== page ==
How can it help?

Manufactured housing parks can…

  • Provide less expensive housing options than site-built alternatives.
  • Respond to spikes in housing demand through the relatively quick placement of new units and increases in housing density with more flexibility than conventional development.
  • Create homes that are less resource-intensive and land-consuming than conventional site-built housing.
  • Provide lower-cost construction options for age-friendly housing, active adult communities, and cluster housing developments.
  • Count toward a community’s Workforce Housing “Fair Share” under certain circumstances.
  • Improve housing stability and provide a clear path to homeownership, especially in ROC-operated manufactured housing communities.
  • Instill a sense of pride and strengthen the social fabric through collective ownership (in the case of ROC-operated manufactured housing communities).
  • Prioritize living standards, maintenance, and security (in the case of ROC-operated manufactured housing communities).

Getting Started

  1. Assess the current use of manufactured housing in your community, including manufactured homes on individual lots as well as manufactured home parks. Consider the age, safety certifications, design, siting, maintenance, security, utility hookups, infrastructure, and amenities related to individual manufactured homes and manufactured home parks. Consider the members of the community that are served by manufactured homes, as well as manufactured housing’s place in the overall real estate market. Identify issues with manufactured homes in your community, such as the maintenance and safety of homes, access to infrastructure and amenities, threats from speculative investment and/or redevelopment, and more.
  2. Hold a community engagement process that educates the community on the present reality and potential of manufactured housing, as well as local and state regulation of manufactured housing. Use the engagement process to identify the community’s goals for and any concerns about manufactured housing.
  3. If undertaking a master plan, include recommendations about manufactured housing with reference to the above analysis and engagement.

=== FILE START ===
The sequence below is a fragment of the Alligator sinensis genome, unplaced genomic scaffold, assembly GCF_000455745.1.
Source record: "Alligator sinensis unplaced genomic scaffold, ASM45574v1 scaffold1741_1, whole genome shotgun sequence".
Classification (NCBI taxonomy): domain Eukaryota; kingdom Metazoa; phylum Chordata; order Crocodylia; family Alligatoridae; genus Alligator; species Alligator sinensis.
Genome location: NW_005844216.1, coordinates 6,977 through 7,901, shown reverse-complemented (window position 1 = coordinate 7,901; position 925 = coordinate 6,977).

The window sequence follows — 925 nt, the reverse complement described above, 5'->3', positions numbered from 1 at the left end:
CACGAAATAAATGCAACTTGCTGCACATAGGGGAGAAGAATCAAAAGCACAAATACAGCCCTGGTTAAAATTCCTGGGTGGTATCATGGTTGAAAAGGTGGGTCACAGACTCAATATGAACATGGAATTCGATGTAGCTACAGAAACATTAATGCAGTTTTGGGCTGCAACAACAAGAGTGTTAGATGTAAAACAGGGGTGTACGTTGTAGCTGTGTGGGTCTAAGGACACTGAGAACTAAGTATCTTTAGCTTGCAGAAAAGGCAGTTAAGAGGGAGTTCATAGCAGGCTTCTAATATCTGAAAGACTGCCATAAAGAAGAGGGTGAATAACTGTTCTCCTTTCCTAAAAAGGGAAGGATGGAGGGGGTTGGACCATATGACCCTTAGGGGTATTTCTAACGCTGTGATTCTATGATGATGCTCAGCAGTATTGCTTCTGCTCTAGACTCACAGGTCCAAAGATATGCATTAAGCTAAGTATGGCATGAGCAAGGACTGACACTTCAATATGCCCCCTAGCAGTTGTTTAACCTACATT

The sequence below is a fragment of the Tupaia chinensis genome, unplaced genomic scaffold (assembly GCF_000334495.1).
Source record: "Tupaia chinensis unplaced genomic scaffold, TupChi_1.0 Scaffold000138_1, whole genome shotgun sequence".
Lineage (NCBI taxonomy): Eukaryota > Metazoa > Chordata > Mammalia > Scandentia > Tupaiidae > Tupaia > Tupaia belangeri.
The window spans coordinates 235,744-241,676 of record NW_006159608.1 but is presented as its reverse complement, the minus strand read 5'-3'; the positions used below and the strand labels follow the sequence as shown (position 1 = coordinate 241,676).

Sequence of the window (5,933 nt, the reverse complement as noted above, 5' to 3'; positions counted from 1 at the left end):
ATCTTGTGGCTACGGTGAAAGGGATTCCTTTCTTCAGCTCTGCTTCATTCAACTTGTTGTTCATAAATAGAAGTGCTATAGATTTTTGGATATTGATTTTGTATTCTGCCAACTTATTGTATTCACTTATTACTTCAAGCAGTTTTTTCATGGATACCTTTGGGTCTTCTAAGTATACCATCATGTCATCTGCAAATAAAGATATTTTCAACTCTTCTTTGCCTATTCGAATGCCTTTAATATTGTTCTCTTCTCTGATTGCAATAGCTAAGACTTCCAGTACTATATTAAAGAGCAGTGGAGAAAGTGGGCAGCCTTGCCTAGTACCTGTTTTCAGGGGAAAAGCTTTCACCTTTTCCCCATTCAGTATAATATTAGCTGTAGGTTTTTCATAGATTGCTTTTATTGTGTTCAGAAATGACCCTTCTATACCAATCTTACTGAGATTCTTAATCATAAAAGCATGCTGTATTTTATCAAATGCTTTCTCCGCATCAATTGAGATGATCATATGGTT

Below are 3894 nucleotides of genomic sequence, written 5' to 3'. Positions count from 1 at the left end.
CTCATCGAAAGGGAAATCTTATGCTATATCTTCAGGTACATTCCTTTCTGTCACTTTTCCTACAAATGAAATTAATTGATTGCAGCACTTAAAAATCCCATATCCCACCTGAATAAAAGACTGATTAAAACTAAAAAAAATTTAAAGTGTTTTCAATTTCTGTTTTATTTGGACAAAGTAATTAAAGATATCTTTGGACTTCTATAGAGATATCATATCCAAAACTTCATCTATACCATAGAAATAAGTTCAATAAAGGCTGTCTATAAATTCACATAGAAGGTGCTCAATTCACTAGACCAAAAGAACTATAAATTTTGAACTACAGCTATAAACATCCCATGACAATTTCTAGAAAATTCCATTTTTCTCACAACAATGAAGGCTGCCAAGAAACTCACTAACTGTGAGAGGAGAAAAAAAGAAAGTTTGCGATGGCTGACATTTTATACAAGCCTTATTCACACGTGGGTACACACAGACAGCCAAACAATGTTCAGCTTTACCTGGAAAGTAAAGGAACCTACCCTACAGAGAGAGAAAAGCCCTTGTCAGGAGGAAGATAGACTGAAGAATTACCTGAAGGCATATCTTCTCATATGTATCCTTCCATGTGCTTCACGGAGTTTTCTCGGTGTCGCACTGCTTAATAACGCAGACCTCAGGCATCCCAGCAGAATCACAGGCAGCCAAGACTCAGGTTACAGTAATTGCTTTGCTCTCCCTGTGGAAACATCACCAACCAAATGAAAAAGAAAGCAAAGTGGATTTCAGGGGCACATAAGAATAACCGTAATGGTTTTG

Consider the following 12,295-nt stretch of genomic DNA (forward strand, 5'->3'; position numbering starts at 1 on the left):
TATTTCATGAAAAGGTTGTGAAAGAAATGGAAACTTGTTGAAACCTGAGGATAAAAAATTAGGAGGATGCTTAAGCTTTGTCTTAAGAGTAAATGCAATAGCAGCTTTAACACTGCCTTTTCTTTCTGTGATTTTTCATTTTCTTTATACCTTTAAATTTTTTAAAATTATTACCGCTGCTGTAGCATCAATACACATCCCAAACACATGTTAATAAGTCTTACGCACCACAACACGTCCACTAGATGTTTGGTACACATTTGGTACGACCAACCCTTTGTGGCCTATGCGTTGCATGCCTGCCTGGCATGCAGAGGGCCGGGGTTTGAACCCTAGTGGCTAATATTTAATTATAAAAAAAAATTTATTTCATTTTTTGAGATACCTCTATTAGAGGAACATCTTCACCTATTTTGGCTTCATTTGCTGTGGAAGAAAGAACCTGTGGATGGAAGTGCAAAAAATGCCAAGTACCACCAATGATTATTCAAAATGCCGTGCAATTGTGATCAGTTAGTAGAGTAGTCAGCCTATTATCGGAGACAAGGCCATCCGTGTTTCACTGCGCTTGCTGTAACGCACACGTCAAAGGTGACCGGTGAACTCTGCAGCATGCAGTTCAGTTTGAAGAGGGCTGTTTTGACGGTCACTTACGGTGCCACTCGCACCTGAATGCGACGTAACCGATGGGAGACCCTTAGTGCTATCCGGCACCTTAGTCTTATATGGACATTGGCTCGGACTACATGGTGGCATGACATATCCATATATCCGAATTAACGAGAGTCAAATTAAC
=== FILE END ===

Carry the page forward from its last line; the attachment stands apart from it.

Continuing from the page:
4. Consider zoning amendments that will align local regulations with your community’s goals for manufactured housing.
  5. Consider creating local design guidelines for new manufactured housing communities. While the state regulates design of the units themselves, local laws can specify how manufactured housing relates to landscaping, community layout, site design, and so on.
  6. Work with existing manufactured housing residents and owners to establish housing security for residents. Identify communities that may face displacement. Consider how resident ownership may create housing stability and, if needed, connect residents with nonprofit partners who can aid in the resident-ownership process.
A manufactured home on a semi-permanent foundation with landscaping in the Forest Park Estates, Jaffrey, NH.


  • Terminology around manufactured homes and regulation can be confusing. “Mobile homes” and “manufactured homes” are often used interchangeably in everyday speech. In a US regulatory context, the term “mobile home” is used to describe this type of prefabricated housing on a chassis built before 1976 and not subject to federal building standards. “Manufactured home” means this type of home built in 1976 or later, when safety and construction standards became regulated by the US Department of Housing and Urban Development. Manufactured housing must meet these HUD standards, rather than comply with state or local building codes. New Hampshire defines “manufactured home” and “mobile home” with reference to the former’s certification of compliance with HUD safety standards, and the latter’s lack of certification.
  • Manufactured homes are sometimes divided into “single-wide” and “double-wide” groupings. Single-wide homes are smaller, are placed on a single chassis, and can typically be hauled as a standalone unit. Double-wide homes are larger (often twice as big as single-wide homes). They are built in multiple large pieces and hauled separately to their lot, where they are grafted together on-site. Double-wide homes can come in a variety of layouts and offer more flexibility than single-wide homes, though they tend to cost more.
  • Manufactured housing does not include homes that are prefabricated offsite, but placed permanently on a site and not on a chassis. This “presite built housing” is regulated like site-built housing, conforming to state and local building codes rather than the HUD standards for manufactured housing. These homes are often called “modular” or “panelized” homes.
  • Contemporary manufactured housing construction standards allow for home designs that are nearly identical to conventional site-built homes.
  • If manufactured housing meets the affordability standards of the state’s Workforce Housing law, then those homes can count as Workforce Housing in determining whether a community is providing its fair share of Workforce Housing.